To better understand the problem, let’s do a “rough” calculation. The cumulative driving distance in the United States is about 3.2 trillion kilometers each year, of which about 6 million accidents result in injuries. Assuming an average driving speed of 16 kilometers per hour, the mean time between failure (MTBF) is 50,000 hours. Let’s say our self-driving car’s MTBF is 10x, 100x, or 1,000x higher than a human’s MTBF (note that we’ve ruled out “as good as a human” because we have to do better) , assuming that we deploy 100,000 self-driving cars as self-driving shuttles for large-scale implementation (this figure is consistent with the figure proposed by the car-hailing manufacturer, and it is reasonable to use this figure to support related services in dozens of cities), Assuming that each self-driving shuttle runs for 5 hours a day, if the MTBF design is increased by 10 times, there will be about one traffic accident per day; if it is increased by 100 times, there will be an accident per week; if it is increased by 1000 times, it will be every There was only one accident per season.

From a societal point of view, it would be a huge achievement if the MTBF of all cars on the road increased by a factor of 10; but from a fleet operator’s point of view, both economically and in terms of public opinion, once a day Accidents are undoubtedly an unbearable outcome. Obviously, if our goal is to scale self-driving cars, then the lower bound is that MTBF must be improved by a factor of 1000. Even so, having an accident every quarter is nerve-racking.

The MTBF is increased by a factor of 1000, which is equivalent to 50 million hours of safe driving and about 800 million kilometers. It is cumbersome to collect such a large amount of data even to verify MTBF, let alone develop a perception system that can satisfy this MTBF.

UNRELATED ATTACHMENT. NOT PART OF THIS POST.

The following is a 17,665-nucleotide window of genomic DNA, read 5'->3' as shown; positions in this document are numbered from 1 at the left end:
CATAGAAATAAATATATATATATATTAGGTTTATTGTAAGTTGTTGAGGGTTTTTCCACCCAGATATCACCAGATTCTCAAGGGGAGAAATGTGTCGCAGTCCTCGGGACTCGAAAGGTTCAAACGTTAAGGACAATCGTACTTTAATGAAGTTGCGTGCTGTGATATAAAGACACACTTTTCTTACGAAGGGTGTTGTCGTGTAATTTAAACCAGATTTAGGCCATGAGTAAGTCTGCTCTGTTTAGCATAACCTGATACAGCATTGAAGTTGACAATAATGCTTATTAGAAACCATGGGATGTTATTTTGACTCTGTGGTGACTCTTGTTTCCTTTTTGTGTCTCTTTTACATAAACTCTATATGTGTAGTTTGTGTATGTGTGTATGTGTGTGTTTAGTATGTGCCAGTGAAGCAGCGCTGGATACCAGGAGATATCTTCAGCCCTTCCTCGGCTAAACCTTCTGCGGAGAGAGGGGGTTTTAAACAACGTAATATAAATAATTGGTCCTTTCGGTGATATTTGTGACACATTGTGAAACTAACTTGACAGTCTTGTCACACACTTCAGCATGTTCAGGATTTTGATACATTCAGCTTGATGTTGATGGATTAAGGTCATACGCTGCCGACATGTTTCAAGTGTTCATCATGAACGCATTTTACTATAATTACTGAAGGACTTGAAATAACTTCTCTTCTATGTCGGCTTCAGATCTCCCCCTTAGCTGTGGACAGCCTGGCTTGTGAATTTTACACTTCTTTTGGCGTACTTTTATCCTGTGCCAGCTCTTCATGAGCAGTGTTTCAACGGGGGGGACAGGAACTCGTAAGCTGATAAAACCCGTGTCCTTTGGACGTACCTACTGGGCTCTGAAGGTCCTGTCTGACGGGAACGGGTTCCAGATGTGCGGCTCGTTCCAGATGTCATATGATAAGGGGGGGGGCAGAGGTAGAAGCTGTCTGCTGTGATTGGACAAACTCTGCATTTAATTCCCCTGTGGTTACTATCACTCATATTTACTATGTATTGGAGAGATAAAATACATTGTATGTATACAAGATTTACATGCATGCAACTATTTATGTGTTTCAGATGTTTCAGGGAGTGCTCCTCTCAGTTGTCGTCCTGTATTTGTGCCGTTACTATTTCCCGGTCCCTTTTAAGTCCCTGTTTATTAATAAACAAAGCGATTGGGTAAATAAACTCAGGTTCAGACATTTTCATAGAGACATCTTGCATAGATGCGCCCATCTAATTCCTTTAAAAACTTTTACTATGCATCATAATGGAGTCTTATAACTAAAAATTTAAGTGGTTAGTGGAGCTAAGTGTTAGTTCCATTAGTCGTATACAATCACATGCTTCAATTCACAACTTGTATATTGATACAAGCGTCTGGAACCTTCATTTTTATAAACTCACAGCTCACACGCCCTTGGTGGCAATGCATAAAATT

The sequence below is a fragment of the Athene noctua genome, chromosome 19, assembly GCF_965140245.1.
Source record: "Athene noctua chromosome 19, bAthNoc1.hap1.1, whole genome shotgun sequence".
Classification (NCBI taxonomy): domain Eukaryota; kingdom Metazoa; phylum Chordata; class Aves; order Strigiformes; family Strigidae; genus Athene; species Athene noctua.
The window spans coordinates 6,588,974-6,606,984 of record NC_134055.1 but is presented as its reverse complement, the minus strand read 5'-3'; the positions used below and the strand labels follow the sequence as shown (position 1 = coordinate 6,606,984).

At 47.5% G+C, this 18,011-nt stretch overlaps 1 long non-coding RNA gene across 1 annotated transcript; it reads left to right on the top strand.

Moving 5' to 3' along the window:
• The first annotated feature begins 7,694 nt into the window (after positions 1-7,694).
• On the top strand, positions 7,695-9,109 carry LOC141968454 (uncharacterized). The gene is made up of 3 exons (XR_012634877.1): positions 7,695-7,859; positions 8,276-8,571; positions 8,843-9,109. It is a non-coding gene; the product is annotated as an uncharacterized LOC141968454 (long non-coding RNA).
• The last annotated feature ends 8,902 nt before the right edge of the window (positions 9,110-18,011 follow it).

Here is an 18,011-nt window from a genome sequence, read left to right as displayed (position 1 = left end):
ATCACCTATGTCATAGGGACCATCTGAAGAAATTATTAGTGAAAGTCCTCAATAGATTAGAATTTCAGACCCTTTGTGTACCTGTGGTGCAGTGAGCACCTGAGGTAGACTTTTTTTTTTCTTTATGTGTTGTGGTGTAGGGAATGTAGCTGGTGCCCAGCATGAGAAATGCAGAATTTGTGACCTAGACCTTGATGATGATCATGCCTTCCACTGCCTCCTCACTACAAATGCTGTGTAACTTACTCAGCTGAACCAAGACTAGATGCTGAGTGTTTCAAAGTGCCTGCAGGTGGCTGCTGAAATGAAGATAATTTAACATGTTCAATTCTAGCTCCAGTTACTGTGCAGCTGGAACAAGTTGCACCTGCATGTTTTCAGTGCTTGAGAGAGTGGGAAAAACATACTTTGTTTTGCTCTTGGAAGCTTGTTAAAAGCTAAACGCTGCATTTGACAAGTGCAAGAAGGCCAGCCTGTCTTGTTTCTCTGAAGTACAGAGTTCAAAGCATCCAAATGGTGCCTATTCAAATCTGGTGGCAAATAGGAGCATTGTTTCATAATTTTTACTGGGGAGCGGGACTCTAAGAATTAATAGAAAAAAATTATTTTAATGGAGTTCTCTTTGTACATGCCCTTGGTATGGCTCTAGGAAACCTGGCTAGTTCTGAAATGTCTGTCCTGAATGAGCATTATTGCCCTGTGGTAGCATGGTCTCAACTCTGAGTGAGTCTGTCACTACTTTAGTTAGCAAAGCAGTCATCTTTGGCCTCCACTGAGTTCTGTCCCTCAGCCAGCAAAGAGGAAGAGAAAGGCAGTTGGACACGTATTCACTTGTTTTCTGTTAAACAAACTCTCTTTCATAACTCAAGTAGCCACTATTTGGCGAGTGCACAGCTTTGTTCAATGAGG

This is the background of our preferred system architecture. In order for a perception system to achieve such an ambitious MTBF, redundancy needs to be introduced—specifically, system redundancy, not sensor redundancy within the system. It’s the equivalent of taking an iOS phone and an Android phone with you and asking yourself what is the probability of them crashing at the same time? The answer to this question is roughly the product of the probability of each device crashing on its own. Likewise, in the self-driving car space, if we build a complete end-to-end autonomous driving based only on cameras, and then use radar/lidar to build a completely independent function, then we have two independent redundant subsystems. It’s like carrying around two smartphones with different systems, and the chances of both systems experiencing sensory failures at the same time are very small. This is very different from how other players in the self-driving car industry focus on “processing perception systems for sensor fusion”.

However, building a camera-only self-driving car is much more difficult than building a self-driving car that fuses all sensor data at the same time. The camera is notoriously difficult to exploit because its access to depth (extent) is indirect, based on cues such as perspective, shadows, motion, and geometry. At CES this year, I also detailed how Mobileye is building a camera-only (Vision Only) self-driving car system.

Let’s go back to the video released today, which is a good demonstration of the performance of our Vision Only subsystem. In the video, it can be seen that there is neither radar nor lidar in the car, in fact, the car is perceptually supported by 8 long-range cameras and 4 parking cameras, the information from these cameras is fed into the only two EyeQ ?5 chip-supported computing system. In addition, self-driving cars also need to balance agility and safety, and the balance between the two will be achieved through RSS. The streets of Jerusalem are notoriously challenging because other road users tend to be very egoistic, which also poses great challenges for the decision-making models of autonomous vehicles.

In the future, we will continue to share Mobileye’s progress and views on promoting the large-scale implementation of autonomous vehicles, so stay tuned.